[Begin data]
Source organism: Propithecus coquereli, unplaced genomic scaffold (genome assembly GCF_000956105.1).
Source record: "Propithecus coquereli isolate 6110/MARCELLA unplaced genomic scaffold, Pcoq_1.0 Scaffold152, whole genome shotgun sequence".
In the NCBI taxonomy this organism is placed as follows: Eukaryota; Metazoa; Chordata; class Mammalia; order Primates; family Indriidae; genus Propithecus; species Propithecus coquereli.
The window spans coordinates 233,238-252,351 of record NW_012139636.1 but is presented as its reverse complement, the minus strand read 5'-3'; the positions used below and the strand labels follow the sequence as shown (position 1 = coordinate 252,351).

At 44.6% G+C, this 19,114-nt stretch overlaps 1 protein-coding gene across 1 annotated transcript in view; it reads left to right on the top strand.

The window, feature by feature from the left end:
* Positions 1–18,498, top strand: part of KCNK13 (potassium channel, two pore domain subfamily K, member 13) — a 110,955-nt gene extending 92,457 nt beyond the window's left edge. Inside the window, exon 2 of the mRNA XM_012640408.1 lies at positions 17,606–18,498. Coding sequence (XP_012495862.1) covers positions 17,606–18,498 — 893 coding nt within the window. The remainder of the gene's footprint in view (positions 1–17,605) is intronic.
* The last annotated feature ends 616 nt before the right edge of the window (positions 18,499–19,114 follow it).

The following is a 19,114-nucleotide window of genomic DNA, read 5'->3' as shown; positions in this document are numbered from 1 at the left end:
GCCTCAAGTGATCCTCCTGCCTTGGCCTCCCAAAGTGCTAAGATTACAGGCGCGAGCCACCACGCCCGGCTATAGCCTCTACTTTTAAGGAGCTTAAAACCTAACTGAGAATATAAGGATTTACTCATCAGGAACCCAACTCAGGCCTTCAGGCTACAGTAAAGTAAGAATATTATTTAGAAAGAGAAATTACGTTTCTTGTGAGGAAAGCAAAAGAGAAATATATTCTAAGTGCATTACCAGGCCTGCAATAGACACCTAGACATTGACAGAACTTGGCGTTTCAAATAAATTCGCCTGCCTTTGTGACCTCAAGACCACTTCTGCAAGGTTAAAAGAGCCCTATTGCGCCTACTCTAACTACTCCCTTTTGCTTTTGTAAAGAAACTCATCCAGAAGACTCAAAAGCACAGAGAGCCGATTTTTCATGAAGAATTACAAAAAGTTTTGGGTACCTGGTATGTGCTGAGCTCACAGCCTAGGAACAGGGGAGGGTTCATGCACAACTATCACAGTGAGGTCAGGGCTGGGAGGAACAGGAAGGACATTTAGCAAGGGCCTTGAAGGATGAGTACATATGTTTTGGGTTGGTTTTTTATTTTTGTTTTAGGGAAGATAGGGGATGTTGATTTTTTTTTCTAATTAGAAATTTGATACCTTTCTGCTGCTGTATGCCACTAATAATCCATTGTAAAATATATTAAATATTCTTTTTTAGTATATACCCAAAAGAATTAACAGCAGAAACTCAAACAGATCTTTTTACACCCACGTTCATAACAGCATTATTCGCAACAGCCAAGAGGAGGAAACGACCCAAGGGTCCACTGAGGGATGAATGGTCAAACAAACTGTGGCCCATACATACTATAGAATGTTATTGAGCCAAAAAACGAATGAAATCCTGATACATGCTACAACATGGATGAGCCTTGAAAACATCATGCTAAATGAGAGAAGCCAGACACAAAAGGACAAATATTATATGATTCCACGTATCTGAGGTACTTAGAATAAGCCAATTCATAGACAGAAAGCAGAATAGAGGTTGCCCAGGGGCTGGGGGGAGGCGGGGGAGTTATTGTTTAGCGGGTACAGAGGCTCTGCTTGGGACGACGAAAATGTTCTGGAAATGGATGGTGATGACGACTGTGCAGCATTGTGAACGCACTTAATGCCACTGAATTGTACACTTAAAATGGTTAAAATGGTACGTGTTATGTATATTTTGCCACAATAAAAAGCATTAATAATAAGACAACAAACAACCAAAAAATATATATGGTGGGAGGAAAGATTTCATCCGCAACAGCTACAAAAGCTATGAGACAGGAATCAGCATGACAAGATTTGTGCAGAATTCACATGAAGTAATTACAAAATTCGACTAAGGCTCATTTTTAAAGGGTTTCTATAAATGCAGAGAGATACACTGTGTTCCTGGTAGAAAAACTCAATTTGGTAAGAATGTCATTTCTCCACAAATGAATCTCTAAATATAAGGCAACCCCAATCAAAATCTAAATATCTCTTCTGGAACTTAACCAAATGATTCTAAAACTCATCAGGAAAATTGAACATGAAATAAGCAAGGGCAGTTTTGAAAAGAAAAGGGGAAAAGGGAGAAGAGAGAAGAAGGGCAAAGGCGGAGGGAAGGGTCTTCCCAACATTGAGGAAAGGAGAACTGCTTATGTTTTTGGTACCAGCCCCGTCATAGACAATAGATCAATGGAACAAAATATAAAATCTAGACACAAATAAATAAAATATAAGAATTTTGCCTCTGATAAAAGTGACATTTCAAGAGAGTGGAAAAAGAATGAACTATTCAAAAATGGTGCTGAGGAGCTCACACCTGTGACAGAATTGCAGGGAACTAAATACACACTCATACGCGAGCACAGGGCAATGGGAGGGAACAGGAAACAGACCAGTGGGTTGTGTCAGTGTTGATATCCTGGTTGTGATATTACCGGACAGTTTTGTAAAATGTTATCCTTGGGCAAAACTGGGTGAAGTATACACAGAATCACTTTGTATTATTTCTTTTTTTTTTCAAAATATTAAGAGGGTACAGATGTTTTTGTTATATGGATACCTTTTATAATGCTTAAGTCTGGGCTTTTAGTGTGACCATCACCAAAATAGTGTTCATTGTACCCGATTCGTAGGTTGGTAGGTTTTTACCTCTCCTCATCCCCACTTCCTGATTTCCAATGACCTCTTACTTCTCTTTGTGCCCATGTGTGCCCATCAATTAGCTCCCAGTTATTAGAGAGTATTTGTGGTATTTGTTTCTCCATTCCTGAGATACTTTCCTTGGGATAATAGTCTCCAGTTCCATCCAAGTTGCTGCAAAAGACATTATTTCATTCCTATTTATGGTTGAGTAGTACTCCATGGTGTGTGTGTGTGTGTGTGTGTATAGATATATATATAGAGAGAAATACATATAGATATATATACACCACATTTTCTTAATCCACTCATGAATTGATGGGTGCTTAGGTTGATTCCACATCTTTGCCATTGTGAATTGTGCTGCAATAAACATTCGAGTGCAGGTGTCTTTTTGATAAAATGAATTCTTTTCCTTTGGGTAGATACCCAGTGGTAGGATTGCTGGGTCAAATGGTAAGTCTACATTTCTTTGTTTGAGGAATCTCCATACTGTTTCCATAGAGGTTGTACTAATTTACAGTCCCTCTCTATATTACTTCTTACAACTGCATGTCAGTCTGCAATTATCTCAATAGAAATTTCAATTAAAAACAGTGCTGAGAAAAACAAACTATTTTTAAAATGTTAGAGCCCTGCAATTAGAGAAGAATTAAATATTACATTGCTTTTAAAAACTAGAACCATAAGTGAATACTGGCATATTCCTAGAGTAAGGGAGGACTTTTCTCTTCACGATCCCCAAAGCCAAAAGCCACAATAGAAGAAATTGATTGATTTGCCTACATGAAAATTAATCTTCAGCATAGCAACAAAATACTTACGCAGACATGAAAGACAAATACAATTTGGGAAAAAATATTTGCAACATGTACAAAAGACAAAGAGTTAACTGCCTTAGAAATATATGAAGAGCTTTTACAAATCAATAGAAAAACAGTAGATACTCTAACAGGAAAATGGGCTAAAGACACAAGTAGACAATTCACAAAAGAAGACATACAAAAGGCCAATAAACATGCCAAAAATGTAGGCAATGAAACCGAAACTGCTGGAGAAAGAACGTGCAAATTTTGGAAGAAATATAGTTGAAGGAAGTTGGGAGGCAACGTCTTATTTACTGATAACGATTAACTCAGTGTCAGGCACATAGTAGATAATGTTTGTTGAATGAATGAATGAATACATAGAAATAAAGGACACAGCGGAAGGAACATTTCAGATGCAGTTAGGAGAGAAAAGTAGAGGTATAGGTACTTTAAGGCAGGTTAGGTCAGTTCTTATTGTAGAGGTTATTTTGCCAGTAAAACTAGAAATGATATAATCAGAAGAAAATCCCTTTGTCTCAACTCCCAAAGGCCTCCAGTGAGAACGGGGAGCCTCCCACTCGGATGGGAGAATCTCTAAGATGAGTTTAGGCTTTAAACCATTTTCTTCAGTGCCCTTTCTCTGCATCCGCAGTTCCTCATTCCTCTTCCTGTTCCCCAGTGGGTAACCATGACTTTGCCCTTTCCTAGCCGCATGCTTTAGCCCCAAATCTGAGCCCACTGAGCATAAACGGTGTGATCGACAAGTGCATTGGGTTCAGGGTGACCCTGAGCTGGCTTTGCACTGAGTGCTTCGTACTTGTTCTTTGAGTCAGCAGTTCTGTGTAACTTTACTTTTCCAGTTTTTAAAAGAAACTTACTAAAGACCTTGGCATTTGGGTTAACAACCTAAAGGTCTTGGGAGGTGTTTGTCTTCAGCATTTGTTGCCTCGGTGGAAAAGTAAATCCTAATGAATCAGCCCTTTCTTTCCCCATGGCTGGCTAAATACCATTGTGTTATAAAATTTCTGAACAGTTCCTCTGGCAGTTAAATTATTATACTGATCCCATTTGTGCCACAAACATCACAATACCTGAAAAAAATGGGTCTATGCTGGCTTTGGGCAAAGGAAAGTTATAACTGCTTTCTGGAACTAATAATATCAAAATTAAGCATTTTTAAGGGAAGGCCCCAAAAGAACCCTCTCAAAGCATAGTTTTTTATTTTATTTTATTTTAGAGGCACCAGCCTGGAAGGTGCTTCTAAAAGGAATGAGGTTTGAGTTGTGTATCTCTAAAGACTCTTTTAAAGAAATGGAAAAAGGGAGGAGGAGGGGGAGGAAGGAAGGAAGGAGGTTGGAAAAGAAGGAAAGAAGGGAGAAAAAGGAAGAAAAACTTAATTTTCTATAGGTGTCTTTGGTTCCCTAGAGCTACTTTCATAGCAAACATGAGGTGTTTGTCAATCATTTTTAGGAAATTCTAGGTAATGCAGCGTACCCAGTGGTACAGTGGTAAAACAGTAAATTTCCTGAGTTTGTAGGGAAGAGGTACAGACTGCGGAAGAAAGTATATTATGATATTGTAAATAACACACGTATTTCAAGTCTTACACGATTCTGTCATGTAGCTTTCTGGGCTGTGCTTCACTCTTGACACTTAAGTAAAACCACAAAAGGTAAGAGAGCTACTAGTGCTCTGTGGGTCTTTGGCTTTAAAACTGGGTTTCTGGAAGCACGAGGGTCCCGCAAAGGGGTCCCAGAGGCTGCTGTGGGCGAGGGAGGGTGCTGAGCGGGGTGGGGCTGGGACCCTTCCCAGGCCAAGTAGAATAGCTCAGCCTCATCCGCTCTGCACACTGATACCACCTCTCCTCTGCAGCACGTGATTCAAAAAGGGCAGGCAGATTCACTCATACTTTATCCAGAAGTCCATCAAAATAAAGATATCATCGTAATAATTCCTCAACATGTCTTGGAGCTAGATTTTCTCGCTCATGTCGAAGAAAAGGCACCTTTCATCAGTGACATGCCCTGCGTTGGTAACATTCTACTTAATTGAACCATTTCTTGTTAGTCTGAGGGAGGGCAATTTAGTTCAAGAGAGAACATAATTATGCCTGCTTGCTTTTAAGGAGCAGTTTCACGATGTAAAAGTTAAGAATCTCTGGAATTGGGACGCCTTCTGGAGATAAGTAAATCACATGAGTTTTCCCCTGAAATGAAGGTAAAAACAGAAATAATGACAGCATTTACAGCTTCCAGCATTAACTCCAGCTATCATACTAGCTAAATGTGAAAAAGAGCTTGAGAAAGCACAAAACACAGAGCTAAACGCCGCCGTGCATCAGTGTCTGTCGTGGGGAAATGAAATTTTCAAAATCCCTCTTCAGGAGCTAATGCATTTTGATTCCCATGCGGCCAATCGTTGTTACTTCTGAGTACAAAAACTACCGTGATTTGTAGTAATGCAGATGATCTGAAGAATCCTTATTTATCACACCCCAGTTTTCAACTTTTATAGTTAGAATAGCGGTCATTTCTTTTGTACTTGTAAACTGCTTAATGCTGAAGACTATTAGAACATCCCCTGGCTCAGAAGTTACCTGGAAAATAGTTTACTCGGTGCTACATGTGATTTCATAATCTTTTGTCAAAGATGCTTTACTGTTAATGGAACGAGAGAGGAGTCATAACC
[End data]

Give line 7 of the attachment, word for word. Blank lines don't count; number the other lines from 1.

* Positions 1–18,498, top strand: part of KCNK13 (potassium channel, two pore domain subfamily K, member 13) — a 110,955-nt gene extending 92,457 nt beyond the window's left edge. Inside the window, exon 2 of the mRNA XM_012640408.1 lies at positions 17,606–18,498. Coding sequence (XP_012495862.1) covers positions 17,606–18,498 — 893 coding nt within the window. The remainder of the gene's footprint in view (positions 1–17,605) is intronic.